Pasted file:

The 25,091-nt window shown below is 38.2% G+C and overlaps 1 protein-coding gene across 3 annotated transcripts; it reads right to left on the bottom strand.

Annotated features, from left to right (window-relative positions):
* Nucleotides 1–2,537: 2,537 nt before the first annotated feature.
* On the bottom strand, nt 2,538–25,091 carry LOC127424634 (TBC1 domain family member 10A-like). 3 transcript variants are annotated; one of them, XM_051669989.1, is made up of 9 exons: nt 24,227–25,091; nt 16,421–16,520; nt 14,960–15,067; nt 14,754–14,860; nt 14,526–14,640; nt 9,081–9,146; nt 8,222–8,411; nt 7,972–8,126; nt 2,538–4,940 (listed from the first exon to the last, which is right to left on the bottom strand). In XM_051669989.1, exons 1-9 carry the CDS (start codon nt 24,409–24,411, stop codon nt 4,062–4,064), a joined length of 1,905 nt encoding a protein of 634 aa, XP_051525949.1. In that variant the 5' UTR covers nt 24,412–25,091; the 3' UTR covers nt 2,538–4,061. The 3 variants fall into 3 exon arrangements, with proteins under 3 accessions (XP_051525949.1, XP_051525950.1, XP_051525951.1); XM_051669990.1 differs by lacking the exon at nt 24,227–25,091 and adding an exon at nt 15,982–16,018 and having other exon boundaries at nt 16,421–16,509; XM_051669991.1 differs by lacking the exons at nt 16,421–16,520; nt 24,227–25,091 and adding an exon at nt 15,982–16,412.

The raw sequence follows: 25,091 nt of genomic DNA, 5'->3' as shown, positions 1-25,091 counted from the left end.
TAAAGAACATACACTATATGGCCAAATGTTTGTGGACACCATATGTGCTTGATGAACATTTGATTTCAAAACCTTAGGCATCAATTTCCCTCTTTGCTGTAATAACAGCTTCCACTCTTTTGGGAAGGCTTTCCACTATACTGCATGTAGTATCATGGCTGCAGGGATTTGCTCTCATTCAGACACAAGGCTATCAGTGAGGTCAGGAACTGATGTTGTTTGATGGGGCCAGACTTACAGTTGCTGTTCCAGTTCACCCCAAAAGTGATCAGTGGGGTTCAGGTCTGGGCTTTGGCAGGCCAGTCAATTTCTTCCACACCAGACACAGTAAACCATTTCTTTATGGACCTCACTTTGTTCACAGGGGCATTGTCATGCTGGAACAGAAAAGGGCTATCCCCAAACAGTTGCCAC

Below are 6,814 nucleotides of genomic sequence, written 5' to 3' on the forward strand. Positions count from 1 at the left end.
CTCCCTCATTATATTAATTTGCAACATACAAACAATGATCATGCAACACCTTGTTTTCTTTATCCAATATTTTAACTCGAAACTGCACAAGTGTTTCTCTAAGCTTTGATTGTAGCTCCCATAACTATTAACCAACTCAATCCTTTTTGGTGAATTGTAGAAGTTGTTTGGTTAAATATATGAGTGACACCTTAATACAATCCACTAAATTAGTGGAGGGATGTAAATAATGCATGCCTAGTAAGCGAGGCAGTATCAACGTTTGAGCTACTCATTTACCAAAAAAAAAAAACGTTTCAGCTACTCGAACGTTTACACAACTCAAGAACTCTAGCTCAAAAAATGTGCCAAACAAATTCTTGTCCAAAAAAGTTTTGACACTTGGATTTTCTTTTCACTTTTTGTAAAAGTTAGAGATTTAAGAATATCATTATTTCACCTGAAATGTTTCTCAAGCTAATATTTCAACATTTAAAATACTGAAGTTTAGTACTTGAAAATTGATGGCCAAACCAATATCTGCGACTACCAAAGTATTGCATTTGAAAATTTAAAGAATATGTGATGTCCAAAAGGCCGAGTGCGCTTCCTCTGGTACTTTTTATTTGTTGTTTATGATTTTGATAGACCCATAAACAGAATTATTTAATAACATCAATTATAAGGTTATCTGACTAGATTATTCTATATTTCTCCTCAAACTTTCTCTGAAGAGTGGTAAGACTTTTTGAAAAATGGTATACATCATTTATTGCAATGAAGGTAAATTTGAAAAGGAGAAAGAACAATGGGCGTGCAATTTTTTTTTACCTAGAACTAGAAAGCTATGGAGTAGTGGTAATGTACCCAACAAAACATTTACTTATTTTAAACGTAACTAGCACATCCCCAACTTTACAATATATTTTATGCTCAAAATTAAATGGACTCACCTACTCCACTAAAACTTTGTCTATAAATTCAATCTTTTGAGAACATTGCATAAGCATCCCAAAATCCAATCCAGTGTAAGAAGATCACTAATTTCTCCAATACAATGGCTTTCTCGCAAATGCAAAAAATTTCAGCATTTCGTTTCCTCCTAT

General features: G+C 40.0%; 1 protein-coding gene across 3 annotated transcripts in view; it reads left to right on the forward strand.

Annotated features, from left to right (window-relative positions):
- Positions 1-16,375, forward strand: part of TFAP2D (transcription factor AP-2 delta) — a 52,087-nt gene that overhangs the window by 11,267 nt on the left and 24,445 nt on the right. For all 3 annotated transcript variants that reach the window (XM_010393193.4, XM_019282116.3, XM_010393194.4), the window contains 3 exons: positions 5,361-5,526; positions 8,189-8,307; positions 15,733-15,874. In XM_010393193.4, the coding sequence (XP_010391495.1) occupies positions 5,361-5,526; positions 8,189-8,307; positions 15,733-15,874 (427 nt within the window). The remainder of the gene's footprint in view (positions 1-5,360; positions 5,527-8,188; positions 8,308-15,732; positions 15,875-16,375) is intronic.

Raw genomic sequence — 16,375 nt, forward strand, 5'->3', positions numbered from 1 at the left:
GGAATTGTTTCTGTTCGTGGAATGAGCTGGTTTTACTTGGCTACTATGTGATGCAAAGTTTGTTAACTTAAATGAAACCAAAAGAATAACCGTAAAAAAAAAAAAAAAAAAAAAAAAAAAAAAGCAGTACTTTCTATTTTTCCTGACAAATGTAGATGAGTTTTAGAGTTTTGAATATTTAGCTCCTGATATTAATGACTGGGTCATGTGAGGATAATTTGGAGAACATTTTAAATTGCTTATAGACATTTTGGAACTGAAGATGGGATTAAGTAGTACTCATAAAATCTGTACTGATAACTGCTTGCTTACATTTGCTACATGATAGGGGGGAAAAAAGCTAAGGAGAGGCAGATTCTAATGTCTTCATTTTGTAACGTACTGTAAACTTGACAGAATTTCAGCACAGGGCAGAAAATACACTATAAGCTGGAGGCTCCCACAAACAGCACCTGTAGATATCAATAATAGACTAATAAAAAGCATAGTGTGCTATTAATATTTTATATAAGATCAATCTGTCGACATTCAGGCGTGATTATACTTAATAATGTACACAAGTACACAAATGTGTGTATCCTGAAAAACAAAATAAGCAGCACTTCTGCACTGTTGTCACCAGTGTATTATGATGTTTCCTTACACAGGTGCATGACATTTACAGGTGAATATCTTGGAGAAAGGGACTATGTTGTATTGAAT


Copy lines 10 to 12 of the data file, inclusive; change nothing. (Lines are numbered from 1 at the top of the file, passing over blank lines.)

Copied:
Annotated features, from left to right (window-relative positions):
- Positions 1-16,375, forward strand: part of TFAP2D (transcription factor AP-2 delta) — a 52,087-nt gene that overhangs the window by 11,267 nt on the left and 24,445 nt on the right. For all 3 annotated transcript variants that reach the window (XM_010393193.4, XM_019282116.3, XM_010393194.4), the window contains 3 exons: positions 5,361-5,526; positions 8,189-8,307; positions 15,733-15,874. In XM_010393193.4, the coding sequence (XP_010391495.1) occupies positions 5,361-5,526; positions 8,189-8,307; positions 15,733-15,874 (427 nt within the window). The remainder of the gene's footprint in view (positions 1-5,360; positions 5,527-8,188; positions 8,308-15,732; positions 15,875-16,375) is intronic.

Raw genomic sequence — 16,375 nt, forward strand, 5'->3', positions numbered from 1 at the left: